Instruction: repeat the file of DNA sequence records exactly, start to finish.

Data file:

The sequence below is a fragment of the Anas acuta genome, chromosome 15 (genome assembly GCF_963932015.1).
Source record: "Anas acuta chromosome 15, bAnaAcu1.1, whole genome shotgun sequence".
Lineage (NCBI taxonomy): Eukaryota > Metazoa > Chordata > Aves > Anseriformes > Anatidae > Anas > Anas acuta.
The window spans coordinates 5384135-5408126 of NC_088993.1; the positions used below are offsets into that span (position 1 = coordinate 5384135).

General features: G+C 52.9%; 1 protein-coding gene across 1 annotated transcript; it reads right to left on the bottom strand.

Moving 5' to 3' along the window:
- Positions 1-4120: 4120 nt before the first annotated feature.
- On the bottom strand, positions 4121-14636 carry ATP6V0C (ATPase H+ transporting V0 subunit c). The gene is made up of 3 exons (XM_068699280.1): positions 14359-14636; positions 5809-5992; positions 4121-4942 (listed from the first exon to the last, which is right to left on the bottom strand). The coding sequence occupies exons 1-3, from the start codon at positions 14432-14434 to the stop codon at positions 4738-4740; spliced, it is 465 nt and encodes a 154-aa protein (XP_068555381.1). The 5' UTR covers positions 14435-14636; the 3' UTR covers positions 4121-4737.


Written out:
The sequence below is a fragment of the Anas acuta genome, chromosome 15 (genome assembly GCF_963932015.1).
Source record: "Anas acuta chromosome 15, bAnaAcu1.1, whole genome shotgun sequence".
Lineage (NCBI taxonomy): Eukaryota > Metazoa > Chordata > Aves > Anseriformes > Anatidae > Anas > Anas acuta.
The window spans coordinates 5384135-5408126 of NC_088993.1; the positions used below are offsets into that span (position 1 = coordinate 5384135).

General features: G+C 52.9%; 1 protein-coding gene across 1 annotated transcript; it reads right to left on the bottom strand.

Moving 5' to 3' along the window:
- Positions 1-4120: 4120 nt before the first annotated feature.
- On the bottom strand, positions 4121-14636 carry ATP6V0C (ATPase H+ transporting V0 subunit c). The gene is made up of 3 exons (XM_068699280.1): positions 14359-14636; positions 5809-5992; positions 4121-4942 (listed from the first exon to the last, which is right to left on the bottom strand). The coding sequence occupies exons 1-3, from the start codon at positions 14432-14434 to the stop codon at positions 4738-4740; spliced, it is 465 nt and encodes a 154-aa protein (XP_068555381.1). The 5' UTR covers positions 14435-14636; the 3' UTR covers positions 4121-4737.